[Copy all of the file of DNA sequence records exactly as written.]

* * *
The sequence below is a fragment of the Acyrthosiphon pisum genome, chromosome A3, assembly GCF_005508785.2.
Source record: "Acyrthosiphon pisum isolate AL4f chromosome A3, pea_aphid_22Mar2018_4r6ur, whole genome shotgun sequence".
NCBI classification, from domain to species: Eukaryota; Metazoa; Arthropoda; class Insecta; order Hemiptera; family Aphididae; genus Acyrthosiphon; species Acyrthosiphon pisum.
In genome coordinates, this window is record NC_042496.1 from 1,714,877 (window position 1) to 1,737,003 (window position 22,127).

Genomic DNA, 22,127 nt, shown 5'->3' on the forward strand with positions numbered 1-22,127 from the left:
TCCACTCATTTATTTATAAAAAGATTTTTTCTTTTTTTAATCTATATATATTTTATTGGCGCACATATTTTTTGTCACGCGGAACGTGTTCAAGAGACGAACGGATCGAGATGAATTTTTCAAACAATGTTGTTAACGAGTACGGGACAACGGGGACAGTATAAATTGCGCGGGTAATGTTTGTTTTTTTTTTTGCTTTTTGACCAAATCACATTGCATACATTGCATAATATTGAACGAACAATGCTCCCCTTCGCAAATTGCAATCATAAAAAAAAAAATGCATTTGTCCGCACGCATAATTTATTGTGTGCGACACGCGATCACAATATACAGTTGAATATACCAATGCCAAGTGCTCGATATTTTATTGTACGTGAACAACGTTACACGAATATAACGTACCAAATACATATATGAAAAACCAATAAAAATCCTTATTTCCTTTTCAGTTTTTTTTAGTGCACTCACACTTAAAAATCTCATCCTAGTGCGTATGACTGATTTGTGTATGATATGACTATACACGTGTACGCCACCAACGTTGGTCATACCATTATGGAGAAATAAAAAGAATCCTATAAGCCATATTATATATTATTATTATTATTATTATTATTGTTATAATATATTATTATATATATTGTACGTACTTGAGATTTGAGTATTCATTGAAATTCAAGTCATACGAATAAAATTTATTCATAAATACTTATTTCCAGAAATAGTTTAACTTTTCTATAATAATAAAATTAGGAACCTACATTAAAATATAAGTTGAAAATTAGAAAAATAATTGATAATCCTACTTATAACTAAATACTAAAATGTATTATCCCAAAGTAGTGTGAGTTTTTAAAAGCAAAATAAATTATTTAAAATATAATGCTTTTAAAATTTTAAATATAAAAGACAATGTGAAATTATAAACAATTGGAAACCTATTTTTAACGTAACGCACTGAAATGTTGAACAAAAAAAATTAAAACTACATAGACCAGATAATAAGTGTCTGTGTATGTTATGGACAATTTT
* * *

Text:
The sequence below is a fragment of the Acyrthosiphon pisum genome, chromosome A3, assembly GCF_005508785.2.
Source record: "Acyrthosiphon pisum isolate AL4f chromosome A3, pea_aphid_22Mar2018_4r6ur, whole genome shotgun sequence".
NCBI classification, from domain to species: Eukaryota; Metazoa; Arthropoda; class Insecta; order Hemiptera; family Aphididae; genus Acyrthosiphon; species Acyrthosiphon pisum.
In genome coordinates, this window is record NC_042496.1 from 1,714,877 (window position 1) to 1,737,003 (window position 22,127).

Genomic DNA, 22,127 nt, shown 5'->3' on the forward strand with positions numbered 1-22,127 from the left:
TCCACTCATTTATTTATAAAAAGATTTTTTCTTTTTTTAATCTATATATATTTTATTGGCGCACATATTTTTTGTCACGCGGAACGTGTTCAAGAGACGAACGGATCGAGATGAATTTTTCAAACAATGTTGTTAACGAGTACGGGACAACGGGGACAGTATAAATTGCGCGGGTAATGTTTGTTTTTTTTTTTGCTTTTTGACCAAATCACATTGCATACATTGCATAATATTGAACGAACAATGCTCCCCTTCGCAAATTGCAATCATAAAAAAAAAAATGCATTTGTCCGCACGCATAATTTATTGTGTGCGACACGCGATCACAATATACAGTTGAATATACCAATGCCAAGTGCTCGATATTTTATTGTACGTGAACAACGTTACACGAATATAACGTACCAAATACATATATGAAAAACCAATAAAAATCCTTATTTCCTTTTCAGTTTTTTTTAGTGCACTCACACTTAAAAATCTCATCCTAGTGCGTATGACTGATTTGTGTATGATATGACTATACACGTGTACGCCACCAACGTTGGTCATACCATTATGGAGAAATAAAAAGAATCCTATAAGCCATATTATATATTATTATTATTATTATTATTATTGTTATAATATATTATTATATATATTGTACGTACTTGAGATTTGAGTATTCATTGAAATTCAAGTCATACGAATAAAATTTATTCATAAATACTTATTTCCAGAAATAGTTTAACTTTTCTATAATAATAAAATTAGGAACCTACATTAAAATATAAGTTGAAAATTAGAAAAATAATTGATAATCCTACTTATAACTAAATACTAAAATGTATTATCCCAAAGTAGTGTGAGTTTTTAAAAGCAAAATAAATTATTTAAAATATAATGCTTTTAAAATTTTAAATATAAAAGACAATGTGAAATTATAAACAATTGGAAACCTATTTTTAACGTAACGCACTGAAATGTTGAACAAAAAAAATTAAAACTACATAGACCAGATAATAAGTGTCTGTGTATGTTATGGACAATTTT